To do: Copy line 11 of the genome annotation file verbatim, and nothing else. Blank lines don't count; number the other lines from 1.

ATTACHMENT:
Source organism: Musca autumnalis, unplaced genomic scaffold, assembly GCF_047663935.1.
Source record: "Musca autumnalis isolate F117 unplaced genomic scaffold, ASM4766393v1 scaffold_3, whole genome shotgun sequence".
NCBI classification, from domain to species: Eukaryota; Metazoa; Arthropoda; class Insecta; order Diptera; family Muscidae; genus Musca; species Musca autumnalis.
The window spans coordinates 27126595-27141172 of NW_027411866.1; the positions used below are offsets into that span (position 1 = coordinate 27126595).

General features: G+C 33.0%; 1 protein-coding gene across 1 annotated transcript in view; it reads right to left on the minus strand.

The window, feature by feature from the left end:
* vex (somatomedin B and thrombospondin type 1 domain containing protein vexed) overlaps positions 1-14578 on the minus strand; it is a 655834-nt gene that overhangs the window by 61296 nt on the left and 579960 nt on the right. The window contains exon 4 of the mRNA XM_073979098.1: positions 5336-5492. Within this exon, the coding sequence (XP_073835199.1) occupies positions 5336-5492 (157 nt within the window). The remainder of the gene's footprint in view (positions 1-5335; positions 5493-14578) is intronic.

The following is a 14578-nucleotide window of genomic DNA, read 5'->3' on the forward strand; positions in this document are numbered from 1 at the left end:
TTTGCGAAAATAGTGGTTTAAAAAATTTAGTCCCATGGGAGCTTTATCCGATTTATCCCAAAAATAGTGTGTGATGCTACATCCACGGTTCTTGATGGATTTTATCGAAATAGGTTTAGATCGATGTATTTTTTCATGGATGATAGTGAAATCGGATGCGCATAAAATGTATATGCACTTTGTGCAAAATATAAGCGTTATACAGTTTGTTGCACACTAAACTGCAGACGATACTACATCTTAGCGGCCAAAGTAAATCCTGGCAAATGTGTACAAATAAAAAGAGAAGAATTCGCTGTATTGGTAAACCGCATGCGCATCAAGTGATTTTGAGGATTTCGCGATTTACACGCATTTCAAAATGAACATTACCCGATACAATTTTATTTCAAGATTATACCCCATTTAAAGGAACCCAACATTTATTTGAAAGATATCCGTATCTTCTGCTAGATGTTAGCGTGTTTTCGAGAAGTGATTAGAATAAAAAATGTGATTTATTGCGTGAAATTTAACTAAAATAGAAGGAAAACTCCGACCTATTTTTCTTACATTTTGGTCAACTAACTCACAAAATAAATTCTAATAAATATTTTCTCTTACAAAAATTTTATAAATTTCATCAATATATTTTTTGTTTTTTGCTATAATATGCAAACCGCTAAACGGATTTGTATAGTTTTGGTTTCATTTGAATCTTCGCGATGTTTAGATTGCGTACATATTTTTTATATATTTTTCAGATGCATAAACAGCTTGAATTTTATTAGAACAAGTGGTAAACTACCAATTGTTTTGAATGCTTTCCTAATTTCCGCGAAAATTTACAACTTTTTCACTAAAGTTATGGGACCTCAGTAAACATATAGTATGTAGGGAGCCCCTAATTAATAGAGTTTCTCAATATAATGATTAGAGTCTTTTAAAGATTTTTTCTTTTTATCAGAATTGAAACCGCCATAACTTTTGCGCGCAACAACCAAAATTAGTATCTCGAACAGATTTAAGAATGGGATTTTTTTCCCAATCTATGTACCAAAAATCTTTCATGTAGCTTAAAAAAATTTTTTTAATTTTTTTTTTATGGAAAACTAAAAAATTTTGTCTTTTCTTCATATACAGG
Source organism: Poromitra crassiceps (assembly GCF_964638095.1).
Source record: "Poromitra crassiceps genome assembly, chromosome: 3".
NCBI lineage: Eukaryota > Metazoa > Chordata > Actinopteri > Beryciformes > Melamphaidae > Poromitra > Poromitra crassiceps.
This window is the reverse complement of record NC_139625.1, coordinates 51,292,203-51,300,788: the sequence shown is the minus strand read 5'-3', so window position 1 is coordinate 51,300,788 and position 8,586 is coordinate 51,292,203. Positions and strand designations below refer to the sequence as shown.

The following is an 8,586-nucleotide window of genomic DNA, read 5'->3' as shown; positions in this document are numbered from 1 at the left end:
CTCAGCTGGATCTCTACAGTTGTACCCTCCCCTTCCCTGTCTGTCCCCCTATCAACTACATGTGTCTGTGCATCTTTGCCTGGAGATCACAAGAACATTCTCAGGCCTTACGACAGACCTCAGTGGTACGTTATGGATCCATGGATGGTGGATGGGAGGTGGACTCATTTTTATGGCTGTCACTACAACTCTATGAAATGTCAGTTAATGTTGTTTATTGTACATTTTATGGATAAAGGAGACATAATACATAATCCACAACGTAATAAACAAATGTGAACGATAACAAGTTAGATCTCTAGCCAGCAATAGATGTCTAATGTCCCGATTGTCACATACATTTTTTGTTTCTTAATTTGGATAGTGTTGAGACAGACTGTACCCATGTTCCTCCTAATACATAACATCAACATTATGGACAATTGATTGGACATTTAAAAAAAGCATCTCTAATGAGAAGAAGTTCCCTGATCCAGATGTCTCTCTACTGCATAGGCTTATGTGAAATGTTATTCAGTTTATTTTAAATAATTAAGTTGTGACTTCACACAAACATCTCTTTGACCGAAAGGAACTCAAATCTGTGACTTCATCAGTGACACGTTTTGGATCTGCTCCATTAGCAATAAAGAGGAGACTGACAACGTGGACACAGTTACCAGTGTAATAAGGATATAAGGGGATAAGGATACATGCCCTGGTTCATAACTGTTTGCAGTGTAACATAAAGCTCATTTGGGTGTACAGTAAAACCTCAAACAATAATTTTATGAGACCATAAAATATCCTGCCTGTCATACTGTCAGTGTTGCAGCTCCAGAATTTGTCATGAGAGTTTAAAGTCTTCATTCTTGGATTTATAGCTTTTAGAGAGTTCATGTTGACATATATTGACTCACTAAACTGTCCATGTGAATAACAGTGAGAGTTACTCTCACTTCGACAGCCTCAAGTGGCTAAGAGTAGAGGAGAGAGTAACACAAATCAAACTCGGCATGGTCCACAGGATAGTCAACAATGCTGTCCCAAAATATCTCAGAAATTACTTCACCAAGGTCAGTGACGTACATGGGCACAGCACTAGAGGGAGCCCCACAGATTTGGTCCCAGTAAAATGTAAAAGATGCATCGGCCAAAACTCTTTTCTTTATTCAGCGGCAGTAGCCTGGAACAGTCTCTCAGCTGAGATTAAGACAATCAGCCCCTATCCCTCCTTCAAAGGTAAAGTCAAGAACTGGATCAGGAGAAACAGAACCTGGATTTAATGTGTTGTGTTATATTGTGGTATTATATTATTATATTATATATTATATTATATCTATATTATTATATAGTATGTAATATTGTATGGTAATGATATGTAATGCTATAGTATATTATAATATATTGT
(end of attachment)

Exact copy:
Source record: "Poromitra crassiceps genome assembly, chromosome: 3".